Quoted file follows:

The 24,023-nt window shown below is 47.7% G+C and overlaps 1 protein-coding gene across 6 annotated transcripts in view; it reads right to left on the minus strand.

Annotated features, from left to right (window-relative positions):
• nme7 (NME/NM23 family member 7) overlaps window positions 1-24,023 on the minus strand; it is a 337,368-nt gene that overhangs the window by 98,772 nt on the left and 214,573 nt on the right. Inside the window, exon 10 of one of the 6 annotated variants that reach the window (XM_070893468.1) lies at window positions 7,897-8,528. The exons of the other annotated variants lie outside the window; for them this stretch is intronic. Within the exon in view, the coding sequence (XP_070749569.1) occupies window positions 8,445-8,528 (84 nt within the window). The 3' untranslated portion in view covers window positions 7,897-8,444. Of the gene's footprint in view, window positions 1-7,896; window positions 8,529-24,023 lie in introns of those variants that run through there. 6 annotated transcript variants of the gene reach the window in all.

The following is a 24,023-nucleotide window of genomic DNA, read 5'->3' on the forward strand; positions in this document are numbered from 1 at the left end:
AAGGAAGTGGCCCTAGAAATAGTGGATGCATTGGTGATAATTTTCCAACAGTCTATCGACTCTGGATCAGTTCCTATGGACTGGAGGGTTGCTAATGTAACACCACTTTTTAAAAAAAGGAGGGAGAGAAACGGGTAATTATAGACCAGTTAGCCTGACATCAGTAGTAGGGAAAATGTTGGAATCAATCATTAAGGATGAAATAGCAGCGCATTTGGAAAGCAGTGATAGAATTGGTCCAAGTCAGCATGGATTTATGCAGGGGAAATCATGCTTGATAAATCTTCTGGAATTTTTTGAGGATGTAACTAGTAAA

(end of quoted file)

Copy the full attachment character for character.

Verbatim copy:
The 24,023-nt window shown below is 47.7% G+C and overlaps 1 protein-coding gene across 6 annotated transcripts in view; it reads right to left on the minus strand.

Annotated features, from left to right (window-relative positions):
• nme7 (NME/NM23 family member 7) overlaps window positions 1-24,023 on the minus strand; it is a 337,368-nt gene that overhangs the window by 98,772 nt on the left and 214,573 nt on the right. Inside the window, exon 10 of one of the 6 annotated variants that reach the window (XM_070893468.1) lies at window positions 7,897-8,528. The exons of the other annotated variants lie outside the window; for them this stretch is intronic. Within the exon in view, the coding sequence (XP_070749569.1) occupies window positions 8,445-8,528 (84 nt within the window). The 3' untranslated portion in view covers window positions 7,897-8,444. Of the gene's footprint in view, window positions 1-7,896; window positions 8,529-24,023 lie in introns of those variants that run through there. 6 annotated transcript variants of the gene reach the window in all.

The following is a 24,023-nucleotide window of genomic DNA, read 5'->3' on the forward strand; positions in this document are numbered from 1 at the left end:
AAGGAAGTGGCCCTAGAAATAGTGGATGCATTGGTGATAATTTTCCAACAGTCTATCGACTCTGGATCAGTTCCTATGGACTGGAGGGTTGCTAATGTAACACCACTTTTTAAAAAAAGGAGGGAGAGAAACGGGTAATTATAGACCAGTTAGCCTGACATCAGTAGTAGGGAAAATGTTGGAATCAATCATTAAGGATGAAATAGCAGCGCATTTGGAAAGCAGTGATAGAATTGGTCCAAGTCAGCATGGATTTATGCAGGGGAAATCATGCTTGATAAATCTTCTGGAATTTTTTGAGGATGTAACTAGTAAA